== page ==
New Directions for Special Collections
An Anthology of Practice
by Lynne M. Thomas and Beth M. Whittaker, Editors
October 2016, 249pp, 7 x 10
1 volume, Libraries Unlimited

Paperback: 978-1-4408-4290-0
$90, £70, 79€, A124
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eBook Available: 978-1-4408-4291-7
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New technologies and innovative practices offer librarians unprecedented opportunities to curate, preserve, transform, and provide access to rare books and special collections.

Addressing the most exciting and challenging areas in the profession, this text will be invaluable to any professional looking ahead to the future of special collections and related cultural heritage work.

Special collections today—from rare books and other specialized book collections to audio recordings and visual images—offer librarians limitless opportunities to showcase their skills in curating, preserving, and offering access to these resources to patrons. Drawing on innovative practices and enduring values to address challenges and opportunities in the broad realm of special collections librarianship, this book updates the notion of special collections to the wide range of materials, institutions, and contexts where they exist today. The contributed essays describe the various kinds of innovative projects and practices that are sought by IMLS and other funding agencies today and serve to illustrate how going beyond a traditionally limited idea of special collections opens doors to far more engaging opportunities.

Spanning the converging worlds of academic and special libraries, rare book collections, archives, museums, and other cultural heritage institutions, this book will be useful to newcomers and seasoned professionals alike. The essays address the recurring themes of managing and welcoming change and the impact of digital technologies throughout the book, whether regarding new approaches to outreach and instruction, the acquisition and curation of non-traditional collections, new structures for discovery and access in a digital world, or the nature of special collections work now. Both experienced professionals and recent graduates from one of the booming archival studies programs will find this text invaluable in creating a successful career in special collections or cultural heritage curation today and in the near future.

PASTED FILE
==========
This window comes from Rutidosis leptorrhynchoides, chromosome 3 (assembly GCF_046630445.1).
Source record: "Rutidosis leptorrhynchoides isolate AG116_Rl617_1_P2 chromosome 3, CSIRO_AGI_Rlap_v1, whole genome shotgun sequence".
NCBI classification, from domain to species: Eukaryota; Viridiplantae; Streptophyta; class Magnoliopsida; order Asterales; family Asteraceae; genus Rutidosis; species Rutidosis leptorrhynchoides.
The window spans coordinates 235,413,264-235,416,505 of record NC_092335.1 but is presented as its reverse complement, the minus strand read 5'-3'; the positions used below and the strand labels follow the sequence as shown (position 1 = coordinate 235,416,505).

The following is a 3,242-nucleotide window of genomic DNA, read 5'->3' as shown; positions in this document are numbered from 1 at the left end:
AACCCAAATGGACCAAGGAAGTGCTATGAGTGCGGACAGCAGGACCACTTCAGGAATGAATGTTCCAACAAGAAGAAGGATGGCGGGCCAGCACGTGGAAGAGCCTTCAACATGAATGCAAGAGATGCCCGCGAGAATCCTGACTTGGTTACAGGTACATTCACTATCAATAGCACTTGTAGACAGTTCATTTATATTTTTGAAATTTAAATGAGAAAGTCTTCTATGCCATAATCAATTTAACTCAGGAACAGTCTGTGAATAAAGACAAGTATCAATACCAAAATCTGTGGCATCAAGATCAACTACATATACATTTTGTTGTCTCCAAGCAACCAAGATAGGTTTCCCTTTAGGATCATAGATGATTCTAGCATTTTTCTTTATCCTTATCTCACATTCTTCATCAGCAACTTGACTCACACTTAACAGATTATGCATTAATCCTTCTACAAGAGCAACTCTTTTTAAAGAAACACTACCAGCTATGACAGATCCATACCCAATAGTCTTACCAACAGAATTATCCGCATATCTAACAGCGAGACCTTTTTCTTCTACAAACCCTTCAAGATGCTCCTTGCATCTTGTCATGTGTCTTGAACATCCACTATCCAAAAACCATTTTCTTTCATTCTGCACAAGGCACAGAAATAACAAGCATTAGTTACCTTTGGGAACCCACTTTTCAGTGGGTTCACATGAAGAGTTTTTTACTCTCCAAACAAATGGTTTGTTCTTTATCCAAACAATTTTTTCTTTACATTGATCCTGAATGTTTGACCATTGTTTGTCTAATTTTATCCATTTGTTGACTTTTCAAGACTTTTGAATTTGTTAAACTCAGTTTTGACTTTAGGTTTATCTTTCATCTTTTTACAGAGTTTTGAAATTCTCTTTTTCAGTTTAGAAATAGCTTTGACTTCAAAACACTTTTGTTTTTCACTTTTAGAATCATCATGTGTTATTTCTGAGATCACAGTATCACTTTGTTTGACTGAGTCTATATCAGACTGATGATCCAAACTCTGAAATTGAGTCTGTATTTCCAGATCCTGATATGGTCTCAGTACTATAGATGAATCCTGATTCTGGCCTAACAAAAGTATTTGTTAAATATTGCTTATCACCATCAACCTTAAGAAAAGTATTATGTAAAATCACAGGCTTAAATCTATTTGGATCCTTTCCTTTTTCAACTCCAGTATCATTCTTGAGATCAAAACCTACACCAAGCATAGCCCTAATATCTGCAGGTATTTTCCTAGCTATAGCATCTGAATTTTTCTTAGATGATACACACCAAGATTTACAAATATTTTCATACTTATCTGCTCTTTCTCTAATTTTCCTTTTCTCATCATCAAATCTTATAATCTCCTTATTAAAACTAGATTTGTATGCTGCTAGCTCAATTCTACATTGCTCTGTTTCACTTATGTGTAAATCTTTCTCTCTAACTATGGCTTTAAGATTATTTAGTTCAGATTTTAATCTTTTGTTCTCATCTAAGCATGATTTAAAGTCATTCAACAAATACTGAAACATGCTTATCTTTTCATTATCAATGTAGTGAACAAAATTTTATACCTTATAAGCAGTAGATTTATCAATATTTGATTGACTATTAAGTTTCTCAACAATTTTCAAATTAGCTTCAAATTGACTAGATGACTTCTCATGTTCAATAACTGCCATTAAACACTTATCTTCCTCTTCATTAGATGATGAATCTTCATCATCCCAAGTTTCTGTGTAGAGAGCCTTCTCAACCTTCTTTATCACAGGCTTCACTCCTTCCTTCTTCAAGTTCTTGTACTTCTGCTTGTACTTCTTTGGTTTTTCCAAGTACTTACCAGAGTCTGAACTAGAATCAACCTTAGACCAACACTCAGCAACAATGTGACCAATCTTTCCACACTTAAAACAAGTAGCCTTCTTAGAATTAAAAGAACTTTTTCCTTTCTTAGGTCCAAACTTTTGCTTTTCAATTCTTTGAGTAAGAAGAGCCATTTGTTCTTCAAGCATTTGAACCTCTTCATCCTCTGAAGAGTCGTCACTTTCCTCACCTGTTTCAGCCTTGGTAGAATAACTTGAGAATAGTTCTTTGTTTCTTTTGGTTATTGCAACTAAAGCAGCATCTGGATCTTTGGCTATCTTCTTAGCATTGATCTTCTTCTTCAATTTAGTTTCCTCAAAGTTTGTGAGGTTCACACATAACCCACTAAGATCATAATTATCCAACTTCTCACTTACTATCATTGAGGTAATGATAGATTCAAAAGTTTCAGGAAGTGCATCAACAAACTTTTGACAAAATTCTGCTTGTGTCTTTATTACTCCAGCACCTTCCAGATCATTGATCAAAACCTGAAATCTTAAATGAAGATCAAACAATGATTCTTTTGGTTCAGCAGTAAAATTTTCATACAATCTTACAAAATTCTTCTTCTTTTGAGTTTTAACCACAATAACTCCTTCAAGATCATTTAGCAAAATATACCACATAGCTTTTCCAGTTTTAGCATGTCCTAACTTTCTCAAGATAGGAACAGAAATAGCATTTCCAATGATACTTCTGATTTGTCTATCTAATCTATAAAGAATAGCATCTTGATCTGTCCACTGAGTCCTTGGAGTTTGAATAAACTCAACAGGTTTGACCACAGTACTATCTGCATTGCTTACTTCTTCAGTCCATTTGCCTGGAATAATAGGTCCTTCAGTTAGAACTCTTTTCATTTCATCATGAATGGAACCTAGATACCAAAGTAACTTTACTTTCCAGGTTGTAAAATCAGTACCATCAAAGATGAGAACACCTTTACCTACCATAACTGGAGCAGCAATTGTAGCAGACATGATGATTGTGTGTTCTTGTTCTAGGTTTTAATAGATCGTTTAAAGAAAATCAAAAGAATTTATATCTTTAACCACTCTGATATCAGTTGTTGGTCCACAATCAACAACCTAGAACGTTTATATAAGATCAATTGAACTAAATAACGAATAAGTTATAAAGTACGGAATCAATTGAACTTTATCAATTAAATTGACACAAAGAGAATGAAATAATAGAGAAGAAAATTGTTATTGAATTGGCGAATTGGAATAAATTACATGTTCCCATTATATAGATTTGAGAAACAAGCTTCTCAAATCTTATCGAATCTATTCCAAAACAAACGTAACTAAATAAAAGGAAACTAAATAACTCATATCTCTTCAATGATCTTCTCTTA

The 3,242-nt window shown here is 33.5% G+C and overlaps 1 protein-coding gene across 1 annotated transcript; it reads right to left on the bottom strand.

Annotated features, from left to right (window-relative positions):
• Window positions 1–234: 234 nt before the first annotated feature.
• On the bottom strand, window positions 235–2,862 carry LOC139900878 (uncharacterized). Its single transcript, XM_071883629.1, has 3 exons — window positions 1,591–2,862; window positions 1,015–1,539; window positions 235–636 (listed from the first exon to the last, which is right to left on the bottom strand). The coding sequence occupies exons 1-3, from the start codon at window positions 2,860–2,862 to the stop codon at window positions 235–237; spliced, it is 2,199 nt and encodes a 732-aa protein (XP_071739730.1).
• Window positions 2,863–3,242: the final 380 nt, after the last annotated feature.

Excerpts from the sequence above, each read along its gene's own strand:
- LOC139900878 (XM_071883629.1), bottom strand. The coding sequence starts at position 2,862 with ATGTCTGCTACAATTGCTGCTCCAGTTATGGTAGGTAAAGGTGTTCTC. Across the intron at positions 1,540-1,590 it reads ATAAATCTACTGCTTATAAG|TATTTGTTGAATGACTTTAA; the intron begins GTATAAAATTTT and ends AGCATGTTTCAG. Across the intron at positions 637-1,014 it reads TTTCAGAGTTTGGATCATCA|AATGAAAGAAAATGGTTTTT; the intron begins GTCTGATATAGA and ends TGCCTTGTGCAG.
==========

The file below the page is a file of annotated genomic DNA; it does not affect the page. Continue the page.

• Covers a broad range of special collections work that shares perspectives from many different practitioners and experts in the field
  • Updates the notion of special collections to the wide range of institutions and contexts where they exist today, illustrating non-traditional opportunities for special collections work
  • Expands job opportunities for readers by providing an overview of the most compelling and exciting trends and challenges in the changing field of special collections
Lynne M. Thomas is head of the Rare Book & Manuscript Library and Juanita J. and Robert E. Simpson Rare Book and Manuscript Professor at University of Illinois at Urbana-Champaign. She is coauthor of Libraries Unlimited's Special Collections 2.0: New Technologies for Rare Books, Manuscripts, and Archival Collections as well as academic articles about cross-dressing in dime novels, using libraries to survive the zombie apocalypse, and embedded curatorship for documenting particular communities. She periodically teaches a special collections course for San Jose State University's iSchool. In her spare time, she is a three-time Hugo-award winning editor and podcaster.

Beth M. Whittaker is assistant dean of distinctive collections at the University of Kansas Libraries, where she leads special collections, archives, conservation, and international area studies initiatives. She served as the editor of RBM: A Journal of Rare Books, Manuscripts, and Cultural Heritage from 2008 to 2014. She is coauthor of Libraries Unlimited's Special Collections 2.0: New Technologies for Rare Books, Manuscripts, and Archival Collections and has published dozens of articles in numerous journals on a variety of topics related to special collections, cataloging, and cultural heritage.


"Highly recommended for practitioners and students planning on a special collections career path."—Library Journal, March 15, 2017
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